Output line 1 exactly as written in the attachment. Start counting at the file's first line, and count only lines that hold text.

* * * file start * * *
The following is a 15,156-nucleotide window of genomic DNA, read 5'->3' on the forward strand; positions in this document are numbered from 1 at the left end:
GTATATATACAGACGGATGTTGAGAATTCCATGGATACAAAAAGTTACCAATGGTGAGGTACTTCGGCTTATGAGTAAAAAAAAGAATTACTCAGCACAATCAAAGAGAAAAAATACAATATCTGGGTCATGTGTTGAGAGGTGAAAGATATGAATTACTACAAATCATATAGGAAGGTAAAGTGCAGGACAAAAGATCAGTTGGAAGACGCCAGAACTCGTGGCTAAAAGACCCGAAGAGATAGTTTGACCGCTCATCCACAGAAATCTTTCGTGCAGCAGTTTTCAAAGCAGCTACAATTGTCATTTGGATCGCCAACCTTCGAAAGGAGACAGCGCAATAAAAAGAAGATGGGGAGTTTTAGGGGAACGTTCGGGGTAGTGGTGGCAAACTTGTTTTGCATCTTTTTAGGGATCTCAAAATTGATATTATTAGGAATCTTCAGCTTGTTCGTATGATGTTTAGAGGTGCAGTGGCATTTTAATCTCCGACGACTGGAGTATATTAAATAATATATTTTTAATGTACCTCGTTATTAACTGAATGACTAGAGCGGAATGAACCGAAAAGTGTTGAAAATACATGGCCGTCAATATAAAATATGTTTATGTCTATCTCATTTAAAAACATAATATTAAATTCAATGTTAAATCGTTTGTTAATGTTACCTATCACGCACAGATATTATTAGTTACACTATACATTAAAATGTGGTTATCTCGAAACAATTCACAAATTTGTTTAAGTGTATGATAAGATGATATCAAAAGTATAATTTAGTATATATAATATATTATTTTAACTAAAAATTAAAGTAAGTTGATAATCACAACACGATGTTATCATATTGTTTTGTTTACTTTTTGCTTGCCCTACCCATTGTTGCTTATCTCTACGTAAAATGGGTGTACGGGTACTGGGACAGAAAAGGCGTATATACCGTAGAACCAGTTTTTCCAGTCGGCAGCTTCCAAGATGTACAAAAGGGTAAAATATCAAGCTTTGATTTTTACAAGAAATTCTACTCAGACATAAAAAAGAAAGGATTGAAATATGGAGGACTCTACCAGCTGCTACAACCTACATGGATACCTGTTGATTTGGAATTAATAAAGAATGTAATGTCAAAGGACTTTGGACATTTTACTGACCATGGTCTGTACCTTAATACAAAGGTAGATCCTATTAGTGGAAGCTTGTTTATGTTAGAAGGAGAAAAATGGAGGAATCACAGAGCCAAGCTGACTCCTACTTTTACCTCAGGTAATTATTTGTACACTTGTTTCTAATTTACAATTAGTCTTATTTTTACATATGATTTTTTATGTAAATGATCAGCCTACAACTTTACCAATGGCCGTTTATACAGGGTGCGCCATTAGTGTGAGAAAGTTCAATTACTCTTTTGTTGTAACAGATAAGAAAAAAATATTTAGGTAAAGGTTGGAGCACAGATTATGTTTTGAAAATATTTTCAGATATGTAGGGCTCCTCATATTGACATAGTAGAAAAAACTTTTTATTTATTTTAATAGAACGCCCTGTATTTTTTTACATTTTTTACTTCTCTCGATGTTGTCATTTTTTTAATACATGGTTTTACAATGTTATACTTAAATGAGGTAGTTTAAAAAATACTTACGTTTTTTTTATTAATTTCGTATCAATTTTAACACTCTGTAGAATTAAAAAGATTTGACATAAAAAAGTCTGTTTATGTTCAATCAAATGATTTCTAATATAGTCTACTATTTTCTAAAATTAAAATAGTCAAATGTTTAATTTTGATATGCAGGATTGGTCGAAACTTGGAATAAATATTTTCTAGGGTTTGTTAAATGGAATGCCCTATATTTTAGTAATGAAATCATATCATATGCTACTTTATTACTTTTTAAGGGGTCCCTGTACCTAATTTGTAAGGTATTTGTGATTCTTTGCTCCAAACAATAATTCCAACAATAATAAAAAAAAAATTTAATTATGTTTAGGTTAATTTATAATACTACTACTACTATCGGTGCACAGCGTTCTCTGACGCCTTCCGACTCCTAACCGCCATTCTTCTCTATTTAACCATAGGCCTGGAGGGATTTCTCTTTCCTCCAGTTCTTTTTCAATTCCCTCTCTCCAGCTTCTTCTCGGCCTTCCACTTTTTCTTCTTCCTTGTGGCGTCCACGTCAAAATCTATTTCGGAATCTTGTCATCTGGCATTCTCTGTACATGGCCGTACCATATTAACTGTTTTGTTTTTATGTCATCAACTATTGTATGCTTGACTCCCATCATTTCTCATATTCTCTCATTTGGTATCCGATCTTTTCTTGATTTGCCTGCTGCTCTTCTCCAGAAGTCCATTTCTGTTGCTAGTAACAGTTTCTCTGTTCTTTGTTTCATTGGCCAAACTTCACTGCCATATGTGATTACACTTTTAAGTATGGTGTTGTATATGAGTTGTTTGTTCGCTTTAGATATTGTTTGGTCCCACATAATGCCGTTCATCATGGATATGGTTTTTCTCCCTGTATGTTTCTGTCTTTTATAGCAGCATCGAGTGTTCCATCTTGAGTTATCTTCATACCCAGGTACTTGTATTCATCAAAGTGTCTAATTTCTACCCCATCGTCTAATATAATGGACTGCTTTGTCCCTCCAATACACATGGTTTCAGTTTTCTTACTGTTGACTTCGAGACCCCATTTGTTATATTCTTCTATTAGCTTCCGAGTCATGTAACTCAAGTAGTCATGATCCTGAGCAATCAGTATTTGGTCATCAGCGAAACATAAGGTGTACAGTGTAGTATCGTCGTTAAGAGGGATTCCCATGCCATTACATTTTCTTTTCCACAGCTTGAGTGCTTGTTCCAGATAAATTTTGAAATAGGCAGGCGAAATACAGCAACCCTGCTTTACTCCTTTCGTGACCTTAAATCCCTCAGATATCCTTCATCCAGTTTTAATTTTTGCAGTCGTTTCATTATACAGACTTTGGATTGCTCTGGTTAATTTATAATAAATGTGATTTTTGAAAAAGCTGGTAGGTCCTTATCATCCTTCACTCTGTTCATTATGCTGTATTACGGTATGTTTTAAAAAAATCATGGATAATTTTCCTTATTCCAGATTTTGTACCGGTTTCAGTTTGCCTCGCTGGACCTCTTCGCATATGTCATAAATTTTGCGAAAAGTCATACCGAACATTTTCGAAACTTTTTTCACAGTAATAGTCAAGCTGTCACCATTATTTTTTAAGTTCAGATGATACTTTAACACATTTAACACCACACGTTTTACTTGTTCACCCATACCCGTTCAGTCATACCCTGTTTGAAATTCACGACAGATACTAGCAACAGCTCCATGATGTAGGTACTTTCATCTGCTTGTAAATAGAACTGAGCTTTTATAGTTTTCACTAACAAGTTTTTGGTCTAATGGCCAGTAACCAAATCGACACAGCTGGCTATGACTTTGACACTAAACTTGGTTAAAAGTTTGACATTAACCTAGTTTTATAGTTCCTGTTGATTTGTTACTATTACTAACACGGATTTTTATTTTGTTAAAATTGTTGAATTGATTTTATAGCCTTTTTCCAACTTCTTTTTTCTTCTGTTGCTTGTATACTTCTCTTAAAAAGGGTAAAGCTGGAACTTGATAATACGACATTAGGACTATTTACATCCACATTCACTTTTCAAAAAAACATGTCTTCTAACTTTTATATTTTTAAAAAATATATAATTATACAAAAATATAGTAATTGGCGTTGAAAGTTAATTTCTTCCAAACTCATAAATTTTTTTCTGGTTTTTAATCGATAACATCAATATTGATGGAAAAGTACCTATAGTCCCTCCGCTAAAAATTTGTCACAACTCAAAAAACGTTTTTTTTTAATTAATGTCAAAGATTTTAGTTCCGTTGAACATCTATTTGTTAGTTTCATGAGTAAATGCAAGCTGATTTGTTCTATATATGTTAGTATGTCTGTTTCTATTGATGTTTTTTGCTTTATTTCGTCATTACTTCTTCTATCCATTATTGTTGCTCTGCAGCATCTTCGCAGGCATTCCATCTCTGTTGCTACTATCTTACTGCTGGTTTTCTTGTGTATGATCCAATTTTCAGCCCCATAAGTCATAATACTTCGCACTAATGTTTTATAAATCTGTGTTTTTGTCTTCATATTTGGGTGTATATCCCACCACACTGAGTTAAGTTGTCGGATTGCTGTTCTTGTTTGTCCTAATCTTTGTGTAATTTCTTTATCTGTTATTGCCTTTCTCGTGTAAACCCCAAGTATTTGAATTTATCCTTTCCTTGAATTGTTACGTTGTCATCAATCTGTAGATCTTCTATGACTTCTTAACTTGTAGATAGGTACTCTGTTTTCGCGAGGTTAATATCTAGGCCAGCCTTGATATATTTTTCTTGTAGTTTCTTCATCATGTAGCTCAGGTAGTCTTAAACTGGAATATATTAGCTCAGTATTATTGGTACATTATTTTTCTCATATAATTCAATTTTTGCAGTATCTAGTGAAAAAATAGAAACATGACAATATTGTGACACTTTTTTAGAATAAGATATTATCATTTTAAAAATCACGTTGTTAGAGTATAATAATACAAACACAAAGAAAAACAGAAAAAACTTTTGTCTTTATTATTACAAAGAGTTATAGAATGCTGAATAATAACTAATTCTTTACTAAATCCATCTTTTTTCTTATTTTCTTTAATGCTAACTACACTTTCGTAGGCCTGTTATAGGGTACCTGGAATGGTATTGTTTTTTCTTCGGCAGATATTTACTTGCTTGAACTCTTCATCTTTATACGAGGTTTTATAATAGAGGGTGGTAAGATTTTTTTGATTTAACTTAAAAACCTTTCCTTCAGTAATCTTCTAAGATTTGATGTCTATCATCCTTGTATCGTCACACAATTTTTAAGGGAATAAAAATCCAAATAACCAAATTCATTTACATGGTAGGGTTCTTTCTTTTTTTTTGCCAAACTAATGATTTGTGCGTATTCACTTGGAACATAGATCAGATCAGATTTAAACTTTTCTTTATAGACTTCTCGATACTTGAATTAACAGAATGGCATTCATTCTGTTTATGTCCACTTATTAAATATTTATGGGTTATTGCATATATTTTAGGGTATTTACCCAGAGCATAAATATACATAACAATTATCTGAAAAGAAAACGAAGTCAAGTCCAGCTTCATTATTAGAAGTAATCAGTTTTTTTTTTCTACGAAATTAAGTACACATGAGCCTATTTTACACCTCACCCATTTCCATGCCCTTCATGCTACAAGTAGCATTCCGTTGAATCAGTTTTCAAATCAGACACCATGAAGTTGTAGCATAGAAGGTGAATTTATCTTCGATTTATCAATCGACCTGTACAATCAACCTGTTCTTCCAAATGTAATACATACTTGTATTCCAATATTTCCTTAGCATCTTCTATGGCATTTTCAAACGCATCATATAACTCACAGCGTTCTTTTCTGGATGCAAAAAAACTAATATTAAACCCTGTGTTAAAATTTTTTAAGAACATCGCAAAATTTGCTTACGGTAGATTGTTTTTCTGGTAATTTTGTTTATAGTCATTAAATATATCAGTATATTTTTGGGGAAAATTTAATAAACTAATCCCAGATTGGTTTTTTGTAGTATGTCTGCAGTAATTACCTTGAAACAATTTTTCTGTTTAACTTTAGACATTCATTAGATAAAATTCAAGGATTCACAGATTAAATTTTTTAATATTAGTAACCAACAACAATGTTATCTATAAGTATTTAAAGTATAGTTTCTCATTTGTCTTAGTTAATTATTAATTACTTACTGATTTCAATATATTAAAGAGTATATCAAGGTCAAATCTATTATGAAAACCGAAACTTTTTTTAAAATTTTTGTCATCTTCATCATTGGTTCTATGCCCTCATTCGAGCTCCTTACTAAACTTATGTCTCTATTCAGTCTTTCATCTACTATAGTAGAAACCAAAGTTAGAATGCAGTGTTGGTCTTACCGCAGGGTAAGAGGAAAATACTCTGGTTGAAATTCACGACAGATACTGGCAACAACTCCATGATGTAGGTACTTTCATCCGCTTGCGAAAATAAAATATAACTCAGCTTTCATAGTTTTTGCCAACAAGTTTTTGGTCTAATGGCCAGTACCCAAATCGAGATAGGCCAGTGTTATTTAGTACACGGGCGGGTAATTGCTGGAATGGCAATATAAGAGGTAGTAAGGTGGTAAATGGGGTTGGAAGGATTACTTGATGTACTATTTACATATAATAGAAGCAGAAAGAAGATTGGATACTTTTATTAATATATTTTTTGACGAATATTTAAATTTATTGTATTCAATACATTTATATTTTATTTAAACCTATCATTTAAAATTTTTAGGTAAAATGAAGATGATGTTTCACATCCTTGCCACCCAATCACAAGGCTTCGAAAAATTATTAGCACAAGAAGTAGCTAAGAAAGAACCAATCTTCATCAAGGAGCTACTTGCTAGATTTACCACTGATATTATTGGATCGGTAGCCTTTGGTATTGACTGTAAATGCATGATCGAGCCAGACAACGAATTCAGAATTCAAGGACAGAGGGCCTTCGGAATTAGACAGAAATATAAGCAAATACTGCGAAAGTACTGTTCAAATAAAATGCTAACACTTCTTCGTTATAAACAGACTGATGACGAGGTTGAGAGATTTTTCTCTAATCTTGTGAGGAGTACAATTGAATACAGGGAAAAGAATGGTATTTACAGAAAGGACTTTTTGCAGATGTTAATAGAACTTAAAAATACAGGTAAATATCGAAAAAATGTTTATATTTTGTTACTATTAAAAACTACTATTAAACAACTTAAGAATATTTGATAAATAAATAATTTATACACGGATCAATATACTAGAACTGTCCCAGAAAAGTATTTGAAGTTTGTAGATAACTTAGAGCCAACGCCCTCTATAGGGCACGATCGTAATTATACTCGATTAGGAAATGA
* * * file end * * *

The following is a 15,156-nucleotide window of genomic DNA, read 5'->3' on the forward strand; positions in this document are numbered from 1 at the left end: